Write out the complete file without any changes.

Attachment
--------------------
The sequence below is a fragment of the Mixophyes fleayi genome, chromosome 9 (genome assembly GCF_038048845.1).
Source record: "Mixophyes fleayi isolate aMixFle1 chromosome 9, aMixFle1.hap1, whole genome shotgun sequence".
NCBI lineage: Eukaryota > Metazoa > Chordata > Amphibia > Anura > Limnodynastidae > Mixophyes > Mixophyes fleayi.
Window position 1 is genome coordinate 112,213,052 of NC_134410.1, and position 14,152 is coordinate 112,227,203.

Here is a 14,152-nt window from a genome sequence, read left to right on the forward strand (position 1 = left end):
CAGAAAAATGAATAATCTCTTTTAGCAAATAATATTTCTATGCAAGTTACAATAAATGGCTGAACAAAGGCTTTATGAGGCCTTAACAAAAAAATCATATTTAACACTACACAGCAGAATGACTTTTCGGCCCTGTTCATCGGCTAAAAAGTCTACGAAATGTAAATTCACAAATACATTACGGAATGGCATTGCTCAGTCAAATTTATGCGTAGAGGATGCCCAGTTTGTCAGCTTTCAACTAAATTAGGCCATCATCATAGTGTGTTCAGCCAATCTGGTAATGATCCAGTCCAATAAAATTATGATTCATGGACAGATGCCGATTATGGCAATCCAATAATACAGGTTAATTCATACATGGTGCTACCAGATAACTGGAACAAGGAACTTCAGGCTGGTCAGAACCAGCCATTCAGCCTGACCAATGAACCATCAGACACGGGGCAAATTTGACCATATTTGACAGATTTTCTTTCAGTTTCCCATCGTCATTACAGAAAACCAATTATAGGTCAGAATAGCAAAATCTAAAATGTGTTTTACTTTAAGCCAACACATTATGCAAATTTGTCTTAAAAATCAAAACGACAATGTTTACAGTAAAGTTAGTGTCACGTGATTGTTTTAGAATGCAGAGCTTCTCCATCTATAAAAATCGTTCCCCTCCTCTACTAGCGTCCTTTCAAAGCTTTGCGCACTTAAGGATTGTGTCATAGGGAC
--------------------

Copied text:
The sequence below is a fragment of the Mixophyes fleayi genome, chromosome 9 (genome assembly GCF_038048845.1).
Source record: "Mixophyes fleayi isolate aMixFle1 chromosome 9, aMixFle1.hap1, whole genome shotgun sequence".
NCBI lineage: Eukaryota > Metazoa > Chordata > Amphibia > Anura > Limnodynastidae > Mixophyes > Mixophyes fleayi.
Window position 1 is genome coordinate 112,213,052 of NC_134410.1, and position 14,152 is coordinate 112,227,203.

Here is a 14,152-nt window from a genome sequence, read left to right on the forward strand (position 1 = left end):
CAGAAAAATGAATAATCTCTTTTAGCAAATAATATTTCTATGCAAGTTACAATAAATGGCTGAACAAAGGCTTTATGAGGCCTTAACAAAAAAATCATATTTAACACTACACAGCAGAATGACTTTTCGGCCCTGTTCATCGGCTAAAAAGTCTACGAAATGTAAATTCACAAATACATTACGGAATGGCATTGCTCAGTCAAATTTATGCGTAGAGGATGCCCAGTTTGTCAGCTTTCAACTAAATTAGGCCATCATCATAGTGTGTTCAGCCAATCTGGTAATGATCCAGTCCAATAAAATTATGATTCATGGACAGATGCCGATTATGGCAATCCAATAATACAGGTTAATTCATACATGGTGCTACCAGATAACTGGAACAAGGAACTTCAGGCTGGTCAGAACCAGCCATTCAGCCTGACCAATGAACCATCAGACACGGGGCAAATTTGACCATATTTGACAGATTTTCTTTCAGTTTCCCATCGTCATTACAGAAAACCAATTATAGGTCAGAATAGCAAAATCTAAAATGTGTTTTACTTTAAGCCAACACATTATGCAAATTTGTCTTAAAAATCAAAACGACAATGTTTACAGTAAAGTTAGTGTCACGTGATTGTTTTAGAATGCAGAGCTTCTCCATCTATAAAAATCGTTCCCCTCCTCTACTAGCGTCCTTTCAAAGCTTTGCGCACTTAAGGATTGTGTCATAGGGAC